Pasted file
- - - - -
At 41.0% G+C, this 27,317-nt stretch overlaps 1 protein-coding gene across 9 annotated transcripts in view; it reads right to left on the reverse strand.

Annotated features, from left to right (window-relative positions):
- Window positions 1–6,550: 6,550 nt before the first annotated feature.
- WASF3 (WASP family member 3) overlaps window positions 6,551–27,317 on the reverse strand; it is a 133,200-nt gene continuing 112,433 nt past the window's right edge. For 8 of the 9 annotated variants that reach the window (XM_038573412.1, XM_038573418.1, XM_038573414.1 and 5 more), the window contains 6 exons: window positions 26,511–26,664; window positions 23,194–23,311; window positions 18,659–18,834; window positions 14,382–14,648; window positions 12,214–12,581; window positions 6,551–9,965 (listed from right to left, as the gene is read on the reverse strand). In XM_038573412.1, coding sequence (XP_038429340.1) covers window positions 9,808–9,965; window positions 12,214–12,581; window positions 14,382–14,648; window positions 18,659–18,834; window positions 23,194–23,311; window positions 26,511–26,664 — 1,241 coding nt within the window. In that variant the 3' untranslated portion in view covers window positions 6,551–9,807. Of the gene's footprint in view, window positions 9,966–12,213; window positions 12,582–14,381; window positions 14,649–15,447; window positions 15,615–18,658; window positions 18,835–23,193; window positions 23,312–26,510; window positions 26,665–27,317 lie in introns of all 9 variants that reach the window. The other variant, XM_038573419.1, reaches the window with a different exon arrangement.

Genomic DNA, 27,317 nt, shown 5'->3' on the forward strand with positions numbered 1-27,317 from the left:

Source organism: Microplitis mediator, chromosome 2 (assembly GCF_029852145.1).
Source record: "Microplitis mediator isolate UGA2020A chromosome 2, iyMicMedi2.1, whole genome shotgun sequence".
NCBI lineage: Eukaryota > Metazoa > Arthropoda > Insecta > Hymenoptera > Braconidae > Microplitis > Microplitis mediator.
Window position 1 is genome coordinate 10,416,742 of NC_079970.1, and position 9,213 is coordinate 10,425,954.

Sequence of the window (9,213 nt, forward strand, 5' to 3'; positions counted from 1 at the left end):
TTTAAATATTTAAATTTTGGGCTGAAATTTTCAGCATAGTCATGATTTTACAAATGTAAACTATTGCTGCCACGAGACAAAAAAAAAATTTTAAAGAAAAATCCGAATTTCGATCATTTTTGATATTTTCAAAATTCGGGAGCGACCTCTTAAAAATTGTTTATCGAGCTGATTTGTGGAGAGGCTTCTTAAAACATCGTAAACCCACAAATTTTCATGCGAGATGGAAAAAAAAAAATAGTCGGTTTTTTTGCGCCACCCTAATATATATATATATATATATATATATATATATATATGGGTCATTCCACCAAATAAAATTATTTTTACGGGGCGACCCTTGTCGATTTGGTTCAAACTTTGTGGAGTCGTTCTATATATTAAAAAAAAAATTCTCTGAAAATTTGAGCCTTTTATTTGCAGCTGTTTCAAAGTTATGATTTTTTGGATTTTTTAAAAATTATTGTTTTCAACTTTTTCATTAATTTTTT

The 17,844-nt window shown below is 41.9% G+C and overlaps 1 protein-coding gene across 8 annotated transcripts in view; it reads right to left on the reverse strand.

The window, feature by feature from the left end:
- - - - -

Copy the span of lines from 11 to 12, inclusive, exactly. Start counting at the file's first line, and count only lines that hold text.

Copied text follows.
TTTAAATATTTAAATTTTGGGCTGAAATTTTCAGCATAGTCATGATTTTACAAATGTAAACTATTGCTGCCACGAGACAAAAAAAAAATTTTAAAGAAAAATCCGAATTTCGATCATTTTTGATATTTTCAAAATTCGGGAGCGACCTCTTAAAAATTGTTTATCGAGCTGATTTGTGGAGAGGCTTCTTAAAACATCGTAAACCCACAAATTTTCATGCGAGATGGAAAAAAAAAAATAGTCGGTTTTTTTGCGCCACCCTAATATATATATATATATATATATATATATATATATATGGGTCATTCCACCAAATAAAATTATTTTTACGGGGCGACCCTTGTCGATTTGGTTCAAACTTTGTGGAGTCGTTCTATATATTAAAAAAAAAATTCTCTGAAAATTTGAGCCTTTTATTTGCAGCTGTTTCAAAGTTATGATTTTTTGGATTTTTTAAAAATTATTGTTTTCAACTTTTTCATTAATTTTTT

The 17,844-nt window shown below is 41.9% G+C and overlaps 1 protein-coding gene across 8 annotated transcripts in view; it reads right to left on the reverse strand.